SIMPLE IRA – An Individual Retirement Account (IRA) is a method through which employers make contributions towards the retirement account of employees. As a small business owner, you would probably like to increase job satisfaction and help your employees build a more secure future for retirement, but setting up an Investment Retirement Account (IRA) can be intimidating.
- Simple IRA
- What is a Simple IRA?
- Simple IRA Eligibility
- Simple IRA Contribution Limits
- Simple IRA Withdrawals
Fortunately, for there is something designed specifically for those of you who employ less than 100 employees. A Savings Incentive Match Plan for Employees (SIMPLE) IRA does everything that an IRA does, without the complications, and lets you enjoy some tax-benefits too. Don’t let the lengthy name fool you, setting up a SIMPLE IRA is pretty straightforward – as SIMPLE as the acronym!
A simple IRA allows the employees to make small contributions to this account through salary reductions, while the employer is able to make similar, if not equal contributions to this account. As in the case of most IRAs, the contributions made to the simple IRA are tax deductible and the investments grow tax-free until the time withdrawals are made at the time of retirement.
The unique thing about the simple IRA is the fact that the employer makes the contribution on behalf of the employee. This contribution may be of an equal amount of up to 3% of the salary or “non-elective”, at a flat rate of 2% of the salary of the employee, regardless of whether the employee makes a contribution or not.
Like most other workplace offered plans, both employers and employees can contribute towards a SIMPLE IRA. Employees can make tax-deductible contributions to this type of IRA through directly salary deductions and employers can make similar, if not equal contributions.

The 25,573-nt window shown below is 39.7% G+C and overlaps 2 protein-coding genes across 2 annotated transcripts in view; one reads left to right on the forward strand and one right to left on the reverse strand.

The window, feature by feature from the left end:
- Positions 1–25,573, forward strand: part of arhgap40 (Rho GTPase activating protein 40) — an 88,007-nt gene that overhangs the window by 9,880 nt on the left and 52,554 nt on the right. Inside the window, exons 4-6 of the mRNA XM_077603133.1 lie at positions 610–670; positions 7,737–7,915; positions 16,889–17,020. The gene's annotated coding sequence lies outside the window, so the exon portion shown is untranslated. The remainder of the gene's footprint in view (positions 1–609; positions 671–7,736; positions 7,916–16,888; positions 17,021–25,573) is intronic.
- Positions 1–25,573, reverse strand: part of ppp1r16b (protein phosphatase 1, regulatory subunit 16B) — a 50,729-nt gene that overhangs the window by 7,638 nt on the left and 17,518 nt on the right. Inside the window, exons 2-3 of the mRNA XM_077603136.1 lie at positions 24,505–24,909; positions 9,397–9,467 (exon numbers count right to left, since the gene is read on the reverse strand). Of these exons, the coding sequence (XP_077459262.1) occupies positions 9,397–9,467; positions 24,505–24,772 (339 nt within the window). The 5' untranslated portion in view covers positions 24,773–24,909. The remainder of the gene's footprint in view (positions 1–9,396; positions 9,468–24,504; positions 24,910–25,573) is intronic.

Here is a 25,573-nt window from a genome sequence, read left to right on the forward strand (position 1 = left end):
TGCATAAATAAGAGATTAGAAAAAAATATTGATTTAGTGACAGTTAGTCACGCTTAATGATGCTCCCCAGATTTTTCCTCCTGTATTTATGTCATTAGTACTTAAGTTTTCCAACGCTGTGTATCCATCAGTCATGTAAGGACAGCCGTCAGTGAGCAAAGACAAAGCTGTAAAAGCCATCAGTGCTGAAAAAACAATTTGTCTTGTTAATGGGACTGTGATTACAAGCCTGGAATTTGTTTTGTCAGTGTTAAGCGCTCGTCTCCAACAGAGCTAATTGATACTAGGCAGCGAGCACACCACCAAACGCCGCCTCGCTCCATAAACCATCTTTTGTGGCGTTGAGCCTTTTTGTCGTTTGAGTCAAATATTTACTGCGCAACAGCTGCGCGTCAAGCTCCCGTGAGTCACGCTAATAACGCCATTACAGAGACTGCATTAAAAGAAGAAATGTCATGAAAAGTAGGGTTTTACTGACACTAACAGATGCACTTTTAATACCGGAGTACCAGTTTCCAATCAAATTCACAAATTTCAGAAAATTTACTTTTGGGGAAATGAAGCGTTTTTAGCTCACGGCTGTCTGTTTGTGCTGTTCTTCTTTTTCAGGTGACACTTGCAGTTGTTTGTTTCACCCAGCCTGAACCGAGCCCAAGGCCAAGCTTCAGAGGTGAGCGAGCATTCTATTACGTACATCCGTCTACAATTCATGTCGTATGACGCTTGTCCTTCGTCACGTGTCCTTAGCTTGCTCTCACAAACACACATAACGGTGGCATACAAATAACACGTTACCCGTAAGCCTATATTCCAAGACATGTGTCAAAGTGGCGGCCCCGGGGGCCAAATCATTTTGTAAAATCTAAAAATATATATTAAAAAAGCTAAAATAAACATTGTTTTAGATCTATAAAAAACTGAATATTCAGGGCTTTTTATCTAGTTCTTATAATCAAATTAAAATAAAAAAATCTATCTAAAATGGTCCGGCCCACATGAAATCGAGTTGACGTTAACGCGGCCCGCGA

In case of “non-elective” contributions, it is required that the employer be non-discriminatory. Simply put, all employees that are making $5,000 or more annually are eligible for this contribution of 2%. As an added benefit, since the employer makes the contribution on behalf of the employee, they are eligible to deduct all contributions made to the SIMPLE IRA of the employee on their own income tax returns.
There are just two qualifiers for employers, and one for employees-
- As the employer, you must have less than 100 employees who have worked for you at any point during the calendar year, who have each received a compensation of $5,000 or more.
- You cannot maintain any other qualified plans, like 401(k) or 403(b) plans, unless they are targeted toward a bargaining unit workforce
- Employees can qualify if they have been earning at least $5,000 a year for any two prior to the plan being set up, and expect to in the current year, though employers can choose to be less restrictive.
The rules and limits for contributing to a SIMPLE IRA are different for employees and employers:
As an employee you can contribute a percentage of your salary, but there are limits
- For 2017 and 2018, the employee contribution limit for SIMPLE IRAs is $12,500
- If you are 50 years or older, you can contribute and additional $3,000 each for both years, as ‘catch-up’ contributions, taking the maximum up to $15,500